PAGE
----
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Building a Strong Bridge Between Parent and Teacher

 

Q. What are some things parents can do to have a good working relationship with teachers?

 

It's a lot easier in grade school, when there's only one, or a couple of teachers with whom to interact. But through high school, there are certain things every parent probably should do to befriend, support and encourage a teacher, not to mention demonstrate to your child how important you think it is to pay attention to school and get along with the teacher. Here are some suggestions:

 

   Meet the teacher and paraprofessional, ever so briefly, at an authorized time the week before school starts. Don't just drop in, because teachers are really busy that week getting ready for the children. You can call ahead and make an appointment, limiting it to five minutes so that the teacher knows it isn't going to be a Black Hole. A good school will have time set aside for parent visits, or you can call the office and find out what time might work. Just introduce yourself, say you want your child and that teacher to have a great year together, you'd welcome a call or email at any time, and you're there to help.

 

   Volunteer, even if you work full-time. The teacher works full-time, too, you know. Sign up to read to the kids for 20 minutes once a week, if you possibly can, or to help with room parties, field trips, straightening bookshelves, or whatever's needed. Being willing to help and present in the classroom is a huge influence on a teacher's attitude about your child in the early grades. In the later grades, ask for helpful things you can do in the evenings, at home, such as collecting project supplies, collating, stapling, preparing bulletin boards and so forth.

 

   Watch how you volunteer at school. Everyone's pressed for time, but the quality of your volunteer time should be devoted toward helping meet the children's needs, and having contact with teachers. You might want to pass up those very helpful, but tangential jobs, such as organizing the school carnival or gift-wrap sale. Make it a high priority to give your time to help with the learning process directly.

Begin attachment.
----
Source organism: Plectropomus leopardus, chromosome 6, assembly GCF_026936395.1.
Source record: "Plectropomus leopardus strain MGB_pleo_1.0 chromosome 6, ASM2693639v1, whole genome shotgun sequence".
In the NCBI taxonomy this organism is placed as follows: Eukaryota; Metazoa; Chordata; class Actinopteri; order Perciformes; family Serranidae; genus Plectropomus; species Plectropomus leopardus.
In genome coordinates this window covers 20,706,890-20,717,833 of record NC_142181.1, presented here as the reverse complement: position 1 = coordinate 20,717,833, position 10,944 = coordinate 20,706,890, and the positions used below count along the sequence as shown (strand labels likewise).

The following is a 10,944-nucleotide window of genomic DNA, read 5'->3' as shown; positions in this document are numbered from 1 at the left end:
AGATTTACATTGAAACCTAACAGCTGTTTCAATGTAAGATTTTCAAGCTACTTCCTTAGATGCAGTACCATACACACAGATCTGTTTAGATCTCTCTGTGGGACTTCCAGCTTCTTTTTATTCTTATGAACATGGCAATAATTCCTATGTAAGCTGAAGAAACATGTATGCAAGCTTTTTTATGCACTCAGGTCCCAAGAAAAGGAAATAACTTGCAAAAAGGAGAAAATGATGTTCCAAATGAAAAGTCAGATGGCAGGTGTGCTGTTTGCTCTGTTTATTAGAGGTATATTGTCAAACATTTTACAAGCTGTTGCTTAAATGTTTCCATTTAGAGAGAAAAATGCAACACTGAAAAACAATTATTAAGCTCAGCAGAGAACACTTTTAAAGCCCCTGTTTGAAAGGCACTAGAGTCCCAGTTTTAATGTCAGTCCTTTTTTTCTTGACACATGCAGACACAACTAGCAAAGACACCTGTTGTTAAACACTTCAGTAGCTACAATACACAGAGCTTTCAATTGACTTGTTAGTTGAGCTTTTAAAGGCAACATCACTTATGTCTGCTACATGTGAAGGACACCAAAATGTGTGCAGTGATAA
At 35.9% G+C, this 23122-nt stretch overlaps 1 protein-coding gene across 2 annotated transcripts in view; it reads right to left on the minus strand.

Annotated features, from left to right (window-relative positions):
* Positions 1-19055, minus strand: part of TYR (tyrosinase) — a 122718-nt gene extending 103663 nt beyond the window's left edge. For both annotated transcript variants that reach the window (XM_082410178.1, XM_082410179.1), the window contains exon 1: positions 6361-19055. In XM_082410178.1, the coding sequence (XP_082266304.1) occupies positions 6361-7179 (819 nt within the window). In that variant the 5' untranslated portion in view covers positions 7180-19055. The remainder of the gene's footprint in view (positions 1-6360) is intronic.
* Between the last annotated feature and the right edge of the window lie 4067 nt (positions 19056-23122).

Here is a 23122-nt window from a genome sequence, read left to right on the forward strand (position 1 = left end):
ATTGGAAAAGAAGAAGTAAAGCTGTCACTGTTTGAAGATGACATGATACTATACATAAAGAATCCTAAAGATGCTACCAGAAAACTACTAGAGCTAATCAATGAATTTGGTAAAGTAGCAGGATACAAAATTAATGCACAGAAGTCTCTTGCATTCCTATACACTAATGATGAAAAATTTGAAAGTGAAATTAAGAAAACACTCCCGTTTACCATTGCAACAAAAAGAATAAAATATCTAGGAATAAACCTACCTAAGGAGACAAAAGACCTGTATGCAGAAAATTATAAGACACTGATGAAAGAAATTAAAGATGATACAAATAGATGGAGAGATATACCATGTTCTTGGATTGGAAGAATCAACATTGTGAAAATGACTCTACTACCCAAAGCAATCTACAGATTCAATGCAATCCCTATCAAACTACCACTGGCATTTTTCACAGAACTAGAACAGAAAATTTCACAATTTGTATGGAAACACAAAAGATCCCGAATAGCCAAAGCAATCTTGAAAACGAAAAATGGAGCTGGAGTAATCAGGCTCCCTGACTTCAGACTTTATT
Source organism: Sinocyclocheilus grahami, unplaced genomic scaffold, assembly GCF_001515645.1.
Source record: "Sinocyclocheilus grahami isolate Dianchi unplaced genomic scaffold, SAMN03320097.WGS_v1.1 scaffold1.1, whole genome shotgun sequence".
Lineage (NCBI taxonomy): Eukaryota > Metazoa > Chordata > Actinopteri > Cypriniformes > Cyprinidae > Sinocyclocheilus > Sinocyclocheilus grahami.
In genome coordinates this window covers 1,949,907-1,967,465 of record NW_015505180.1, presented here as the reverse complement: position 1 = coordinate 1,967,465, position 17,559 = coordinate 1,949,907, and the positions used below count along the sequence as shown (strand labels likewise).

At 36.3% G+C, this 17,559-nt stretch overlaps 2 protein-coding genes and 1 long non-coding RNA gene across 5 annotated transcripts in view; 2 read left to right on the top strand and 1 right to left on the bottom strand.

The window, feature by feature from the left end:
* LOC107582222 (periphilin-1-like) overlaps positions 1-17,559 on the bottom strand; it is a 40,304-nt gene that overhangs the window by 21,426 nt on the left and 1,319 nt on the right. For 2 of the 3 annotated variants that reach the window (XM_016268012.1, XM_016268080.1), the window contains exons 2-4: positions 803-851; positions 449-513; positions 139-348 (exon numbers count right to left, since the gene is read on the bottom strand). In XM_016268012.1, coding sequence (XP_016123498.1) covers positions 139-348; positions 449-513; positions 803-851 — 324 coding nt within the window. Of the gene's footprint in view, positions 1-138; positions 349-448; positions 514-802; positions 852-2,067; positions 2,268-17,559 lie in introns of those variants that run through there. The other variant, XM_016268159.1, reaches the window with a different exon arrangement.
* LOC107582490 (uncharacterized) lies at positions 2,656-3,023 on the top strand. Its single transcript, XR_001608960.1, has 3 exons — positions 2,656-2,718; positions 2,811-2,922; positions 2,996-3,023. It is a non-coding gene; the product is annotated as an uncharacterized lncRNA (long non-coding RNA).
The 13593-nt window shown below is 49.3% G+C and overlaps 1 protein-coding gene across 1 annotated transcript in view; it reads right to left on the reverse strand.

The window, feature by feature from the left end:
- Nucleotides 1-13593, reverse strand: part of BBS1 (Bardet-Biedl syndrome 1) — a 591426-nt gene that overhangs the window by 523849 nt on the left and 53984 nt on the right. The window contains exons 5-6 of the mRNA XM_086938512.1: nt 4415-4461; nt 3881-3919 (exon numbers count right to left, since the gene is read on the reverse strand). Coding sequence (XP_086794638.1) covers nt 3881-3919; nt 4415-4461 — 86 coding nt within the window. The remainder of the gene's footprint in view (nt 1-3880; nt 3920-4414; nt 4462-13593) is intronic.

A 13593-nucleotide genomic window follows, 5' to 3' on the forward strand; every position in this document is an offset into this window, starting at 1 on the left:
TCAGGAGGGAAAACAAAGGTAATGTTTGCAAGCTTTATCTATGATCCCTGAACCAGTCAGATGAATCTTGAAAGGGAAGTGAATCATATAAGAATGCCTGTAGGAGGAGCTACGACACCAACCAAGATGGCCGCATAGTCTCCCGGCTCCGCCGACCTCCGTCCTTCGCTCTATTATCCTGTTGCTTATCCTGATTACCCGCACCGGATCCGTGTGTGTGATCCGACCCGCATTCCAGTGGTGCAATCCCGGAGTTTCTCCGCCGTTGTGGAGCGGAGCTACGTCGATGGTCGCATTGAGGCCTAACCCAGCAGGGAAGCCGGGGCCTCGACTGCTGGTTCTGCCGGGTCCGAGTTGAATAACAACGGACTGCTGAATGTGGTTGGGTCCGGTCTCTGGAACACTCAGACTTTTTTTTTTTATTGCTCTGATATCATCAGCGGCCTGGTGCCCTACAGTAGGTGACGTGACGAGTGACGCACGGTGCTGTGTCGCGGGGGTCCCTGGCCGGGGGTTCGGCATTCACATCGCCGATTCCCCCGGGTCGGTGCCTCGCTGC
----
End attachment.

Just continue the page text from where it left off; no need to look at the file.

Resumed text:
Communicate through notes, especially thank-you's. You'd be surprised how boring a teacher's mail is, so a day-brightener would be much appreciated.

 

   Never miss conferences, Open House or big activities such as concerts, art shows and science fairs, especially if your child's teacher helped plan the event. If you and your spouse really can't be there, arrange an alternate time for a conference and send a representative, such as a grandparent, to a special event.

 

   If you have concerns or don't like the way things are taught, hold your fire until you feel you have a pretty strong relationship with the teacher. If you "shoot" too soon, it'll come off as an attack. Even then, follow the 80/20 rule: make sure 80% of the teacher's contact with you is positive, and less than 20% negative.

 

   Don't try to flatter the teacher, or suck up, but sincerely say up front, "I feel we're in this together," and "I want the best for my child and for all children; how can I help?" It will be music to that teacher's ears.

Homework: An excellent guide is the book, Helping Your Child Succeed in Public School by Cheri Fuller (Tyndale House, 1999).

 

By Susan Darst Williams www.ShowandTellforParents.com Parental Involvement 10 2008

 

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